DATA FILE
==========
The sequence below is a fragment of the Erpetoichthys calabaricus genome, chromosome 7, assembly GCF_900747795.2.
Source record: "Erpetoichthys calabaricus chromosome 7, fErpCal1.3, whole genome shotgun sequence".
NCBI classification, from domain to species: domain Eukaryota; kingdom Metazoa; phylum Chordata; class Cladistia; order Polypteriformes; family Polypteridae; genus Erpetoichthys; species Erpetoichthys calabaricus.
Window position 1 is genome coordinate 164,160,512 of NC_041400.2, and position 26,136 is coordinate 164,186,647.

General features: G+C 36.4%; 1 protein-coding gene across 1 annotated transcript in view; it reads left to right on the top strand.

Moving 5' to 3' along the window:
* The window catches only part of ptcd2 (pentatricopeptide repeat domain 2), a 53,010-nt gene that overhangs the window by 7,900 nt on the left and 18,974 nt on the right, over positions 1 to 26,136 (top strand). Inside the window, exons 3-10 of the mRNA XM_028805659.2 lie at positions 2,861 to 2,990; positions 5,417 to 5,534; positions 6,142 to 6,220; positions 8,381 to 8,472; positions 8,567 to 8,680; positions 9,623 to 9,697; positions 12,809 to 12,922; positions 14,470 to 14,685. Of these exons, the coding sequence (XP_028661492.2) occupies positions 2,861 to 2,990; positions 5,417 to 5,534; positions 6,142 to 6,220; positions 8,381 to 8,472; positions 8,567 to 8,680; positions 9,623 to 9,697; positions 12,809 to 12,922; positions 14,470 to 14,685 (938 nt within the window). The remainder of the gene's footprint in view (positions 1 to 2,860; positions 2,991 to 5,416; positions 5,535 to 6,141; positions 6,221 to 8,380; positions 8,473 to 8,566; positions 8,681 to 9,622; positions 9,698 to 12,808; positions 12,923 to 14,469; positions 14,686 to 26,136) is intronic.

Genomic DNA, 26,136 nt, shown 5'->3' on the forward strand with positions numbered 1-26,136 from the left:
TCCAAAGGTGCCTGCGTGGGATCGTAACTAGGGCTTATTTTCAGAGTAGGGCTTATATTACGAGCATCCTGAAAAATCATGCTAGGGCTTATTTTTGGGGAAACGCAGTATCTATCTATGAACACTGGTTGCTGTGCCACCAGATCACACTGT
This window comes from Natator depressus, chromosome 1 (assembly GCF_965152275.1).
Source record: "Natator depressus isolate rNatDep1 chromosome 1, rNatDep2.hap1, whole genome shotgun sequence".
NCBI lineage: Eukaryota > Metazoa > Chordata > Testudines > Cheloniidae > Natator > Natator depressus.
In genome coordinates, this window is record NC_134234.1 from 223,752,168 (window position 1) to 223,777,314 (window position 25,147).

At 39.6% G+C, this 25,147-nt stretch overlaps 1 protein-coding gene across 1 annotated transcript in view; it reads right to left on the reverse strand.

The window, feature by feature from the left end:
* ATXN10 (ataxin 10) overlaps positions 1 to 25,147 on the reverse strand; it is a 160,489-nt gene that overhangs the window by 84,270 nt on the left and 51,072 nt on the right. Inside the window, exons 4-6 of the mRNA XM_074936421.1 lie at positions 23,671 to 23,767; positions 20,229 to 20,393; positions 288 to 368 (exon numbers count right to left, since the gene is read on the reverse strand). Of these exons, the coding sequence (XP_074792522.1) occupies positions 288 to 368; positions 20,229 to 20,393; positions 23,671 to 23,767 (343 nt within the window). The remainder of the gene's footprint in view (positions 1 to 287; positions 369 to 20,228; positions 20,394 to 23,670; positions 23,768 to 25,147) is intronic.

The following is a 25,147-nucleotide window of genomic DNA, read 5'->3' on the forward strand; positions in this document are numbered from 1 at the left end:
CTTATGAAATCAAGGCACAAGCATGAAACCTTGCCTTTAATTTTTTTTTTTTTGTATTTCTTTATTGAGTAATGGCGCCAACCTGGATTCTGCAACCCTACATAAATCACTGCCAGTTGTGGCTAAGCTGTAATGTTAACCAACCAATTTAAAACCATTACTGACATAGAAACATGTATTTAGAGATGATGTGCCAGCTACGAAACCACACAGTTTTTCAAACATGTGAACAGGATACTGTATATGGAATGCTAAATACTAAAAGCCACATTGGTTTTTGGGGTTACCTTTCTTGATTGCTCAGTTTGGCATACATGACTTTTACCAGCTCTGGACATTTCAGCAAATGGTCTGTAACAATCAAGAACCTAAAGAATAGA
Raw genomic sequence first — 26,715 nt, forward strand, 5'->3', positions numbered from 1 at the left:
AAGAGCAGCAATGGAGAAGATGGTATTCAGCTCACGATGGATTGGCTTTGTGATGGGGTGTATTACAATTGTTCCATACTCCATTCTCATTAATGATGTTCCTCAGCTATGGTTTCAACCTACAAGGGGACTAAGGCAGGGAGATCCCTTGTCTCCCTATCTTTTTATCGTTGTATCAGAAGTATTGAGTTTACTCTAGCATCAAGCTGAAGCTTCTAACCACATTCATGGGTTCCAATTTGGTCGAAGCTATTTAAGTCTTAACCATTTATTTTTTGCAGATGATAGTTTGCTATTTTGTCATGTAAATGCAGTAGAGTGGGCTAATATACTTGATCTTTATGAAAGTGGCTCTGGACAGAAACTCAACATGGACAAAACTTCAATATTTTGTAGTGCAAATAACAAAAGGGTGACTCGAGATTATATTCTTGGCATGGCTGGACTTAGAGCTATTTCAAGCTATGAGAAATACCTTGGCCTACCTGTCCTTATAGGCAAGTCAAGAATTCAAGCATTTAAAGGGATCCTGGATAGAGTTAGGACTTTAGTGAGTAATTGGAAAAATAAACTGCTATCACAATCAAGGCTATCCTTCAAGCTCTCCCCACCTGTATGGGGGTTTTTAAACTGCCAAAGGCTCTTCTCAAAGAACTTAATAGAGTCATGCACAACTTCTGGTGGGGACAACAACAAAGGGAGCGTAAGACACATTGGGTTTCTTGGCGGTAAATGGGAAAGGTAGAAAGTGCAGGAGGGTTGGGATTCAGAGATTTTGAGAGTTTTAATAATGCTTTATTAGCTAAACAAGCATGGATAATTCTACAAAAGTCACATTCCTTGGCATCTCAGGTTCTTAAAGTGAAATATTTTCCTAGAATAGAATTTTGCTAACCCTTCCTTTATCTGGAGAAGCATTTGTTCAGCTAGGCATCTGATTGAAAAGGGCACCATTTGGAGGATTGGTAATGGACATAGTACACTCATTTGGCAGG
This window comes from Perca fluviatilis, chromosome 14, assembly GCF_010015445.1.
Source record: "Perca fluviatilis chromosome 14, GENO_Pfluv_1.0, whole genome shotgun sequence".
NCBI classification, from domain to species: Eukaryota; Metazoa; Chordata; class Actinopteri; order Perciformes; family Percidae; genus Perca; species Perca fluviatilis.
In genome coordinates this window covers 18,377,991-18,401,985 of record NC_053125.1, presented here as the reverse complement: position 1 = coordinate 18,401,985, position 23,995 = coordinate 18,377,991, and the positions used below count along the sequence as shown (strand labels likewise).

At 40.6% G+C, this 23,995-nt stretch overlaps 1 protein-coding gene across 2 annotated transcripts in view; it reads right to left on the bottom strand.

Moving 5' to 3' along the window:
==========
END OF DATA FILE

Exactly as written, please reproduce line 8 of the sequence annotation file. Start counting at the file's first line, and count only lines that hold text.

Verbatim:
Genomic DNA, 26,136 nt, shown 5'->3' on the forward strand with positions numbered 1-26,136 from the left: